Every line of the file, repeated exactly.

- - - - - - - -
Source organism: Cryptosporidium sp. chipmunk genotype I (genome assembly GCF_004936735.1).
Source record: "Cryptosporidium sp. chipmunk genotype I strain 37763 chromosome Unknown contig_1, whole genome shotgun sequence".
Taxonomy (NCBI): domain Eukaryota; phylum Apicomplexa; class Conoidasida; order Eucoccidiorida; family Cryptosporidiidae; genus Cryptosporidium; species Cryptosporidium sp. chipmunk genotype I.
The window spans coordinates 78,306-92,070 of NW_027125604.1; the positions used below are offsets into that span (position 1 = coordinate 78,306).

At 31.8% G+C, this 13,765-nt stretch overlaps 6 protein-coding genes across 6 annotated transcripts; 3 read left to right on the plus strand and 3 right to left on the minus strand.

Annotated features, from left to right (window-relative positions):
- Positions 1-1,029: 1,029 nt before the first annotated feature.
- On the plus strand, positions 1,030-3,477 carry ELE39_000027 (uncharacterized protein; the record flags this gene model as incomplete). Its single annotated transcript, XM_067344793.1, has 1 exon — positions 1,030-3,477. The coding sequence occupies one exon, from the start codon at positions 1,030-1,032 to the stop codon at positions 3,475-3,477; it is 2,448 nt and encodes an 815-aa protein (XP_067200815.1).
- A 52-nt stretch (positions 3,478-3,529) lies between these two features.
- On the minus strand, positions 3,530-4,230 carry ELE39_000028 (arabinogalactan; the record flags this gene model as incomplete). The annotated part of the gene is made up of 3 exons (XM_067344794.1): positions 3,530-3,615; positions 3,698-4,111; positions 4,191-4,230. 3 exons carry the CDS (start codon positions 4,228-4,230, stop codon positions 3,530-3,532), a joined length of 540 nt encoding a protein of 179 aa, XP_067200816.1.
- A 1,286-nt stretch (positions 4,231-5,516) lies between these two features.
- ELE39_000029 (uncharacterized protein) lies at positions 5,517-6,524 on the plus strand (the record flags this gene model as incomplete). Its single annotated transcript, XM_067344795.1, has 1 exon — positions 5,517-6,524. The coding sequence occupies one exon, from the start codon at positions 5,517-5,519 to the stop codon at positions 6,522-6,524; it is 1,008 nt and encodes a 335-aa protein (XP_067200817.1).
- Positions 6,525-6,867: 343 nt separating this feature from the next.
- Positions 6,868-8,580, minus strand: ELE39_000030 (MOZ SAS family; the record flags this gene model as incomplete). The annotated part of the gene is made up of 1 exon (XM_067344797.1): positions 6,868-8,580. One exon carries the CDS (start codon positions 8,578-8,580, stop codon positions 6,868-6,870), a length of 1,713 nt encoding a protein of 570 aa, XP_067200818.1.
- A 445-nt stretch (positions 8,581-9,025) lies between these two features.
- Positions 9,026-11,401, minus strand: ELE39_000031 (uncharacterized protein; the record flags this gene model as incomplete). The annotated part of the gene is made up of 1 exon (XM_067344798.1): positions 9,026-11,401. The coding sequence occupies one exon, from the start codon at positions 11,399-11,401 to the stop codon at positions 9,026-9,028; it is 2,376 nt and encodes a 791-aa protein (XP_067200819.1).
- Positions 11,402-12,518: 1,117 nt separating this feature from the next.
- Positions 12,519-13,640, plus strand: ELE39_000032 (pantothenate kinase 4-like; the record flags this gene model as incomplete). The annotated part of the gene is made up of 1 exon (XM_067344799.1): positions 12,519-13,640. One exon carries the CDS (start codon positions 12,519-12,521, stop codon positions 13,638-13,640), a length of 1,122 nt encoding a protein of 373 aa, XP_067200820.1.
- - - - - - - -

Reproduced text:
Source organism: Cryptosporidium sp. chipmunk genotype I (genome assembly GCF_004936735.1).
Source record: "Cryptosporidium sp. chipmunk genotype I strain 37763 chromosome Unknown contig_1, whole genome shotgun sequence".
Taxonomy (NCBI): domain Eukaryota; phylum Apicomplexa; class Conoidasida; order Eucoccidiorida; family Cryptosporidiidae; genus Cryptosporidium; species Cryptosporidium sp. chipmunk genotype I.
The window spans coordinates 78,306-92,070 of NW_027125604.1; the positions used below are offsets into that span (position 1 = coordinate 78,306).

At 31.8% G+C, this 13,765-nt stretch overlaps 6 protein-coding genes across 6 annotated transcripts; 3 read left to right on the plus strand and 3 right to left on the minus strand.

Annotated features, from left to right (window-relative positions):
- Positions 1-1,029: 1,029 nt before the first annotated feature.
- On the plus strand, positions 1,030-3,477 carry ELE39_000027 (uncharacterized protein; the record flags this gene model as incomplete). Its single annotated transcript, XM_067344793.1, has 1 exon — positions 1,030-3,477. The coding sequence occupies one exon, from the start codon at positions 1,030-1,032 to the stop codon at positions 3,475-3,477; it is 2,448 nt and encodes an 815-aa protein (XP_067200815.1).
- A 52-nt stretch (positions 3,478-3,529) lies between these two features.
- On the minus strand, positions 3,530-4,230 carry ELE39_000028 (arabinogalactan; the record flags this gene model as incomplete). The annotated part of the gene is made up of 3 exons (XM_067344794.1): positions 3,530-3,615; positions 3,698-4,111; positions 4,191-4,230. 3 exons carry the CDS (start codon positions 4,228-4,230, stop codon positions 3,530-3,532), a joined length of 540 nt encoding a protein of 179 aa, XP_067200816.1.
- A 1,286-nt stretch (positions 4,231-5,516) lies between these two features.
- ELE39_000029 (uncharacterized protein) lies at positions 5,517-6,524 on the plus strand (the record flags this gene model as incomplete). Its single annotated transcript, XM_067344795.1, has 1 exon — positions 5,517-6,524. The coding sequence occupies one exon, from the start codon at positions 5,517-5,519 to the stop codon at positions 6,522-6,524; it is 1,008 nt and encodes a 335-aa protein (XP_067200817.1).
- Positions 6,525-6,867: 343 nt separating this feature from the next.
- Positions 6,868-8,580, minus strand: ELE39_000030 (MOZ SAS family; the record flags this gene model as incomplete). The annotated part of the gene is made up of 1 exon (XM_067344797.1): positions 6,868-8,580. One exon carries the CDS (start codon positions 8,578-8,580, stop codon positions 6,868-6,870), a length of 1,713 nt encoding a protein of 570 aa, XP_067200818.1.
- A 445-nt stretch (positions 8,581-9,025) lies between these two features.
- Positions 9,026-11,401, minus strand: ELE39_000031 (uncharacterized protein; the record flags this gene model as incomplete). The annotated part of the gene is made up of 1 exon (XM_067344798.1): positions 9,026-11,401. The coding sequence occupies one exon, from the start codon at positions 11,399-11,401 to the stop codon at positions 9,026-9,028; it is 2,376 nt and encodes a 791-aa protein (XP_067200819.1).
- Positions 11,402-12,518: 1,117 nt separating this feature from the next.
- Positions 12,519-13,640, plus strand: ELE39_000032 (pantothenate kinase 4-like; the record flags this gene model as incomplete). The annotated part of the gene is made up of 1 exon (XM_067344799.1): positions 12,519-13,640. One exon carries the CDS (start codon positions 12,519-12,521, stop codon positions 13,638-13,640), a length of 1,122 nt encoding a protein of 373 aa, XP_067200820.1.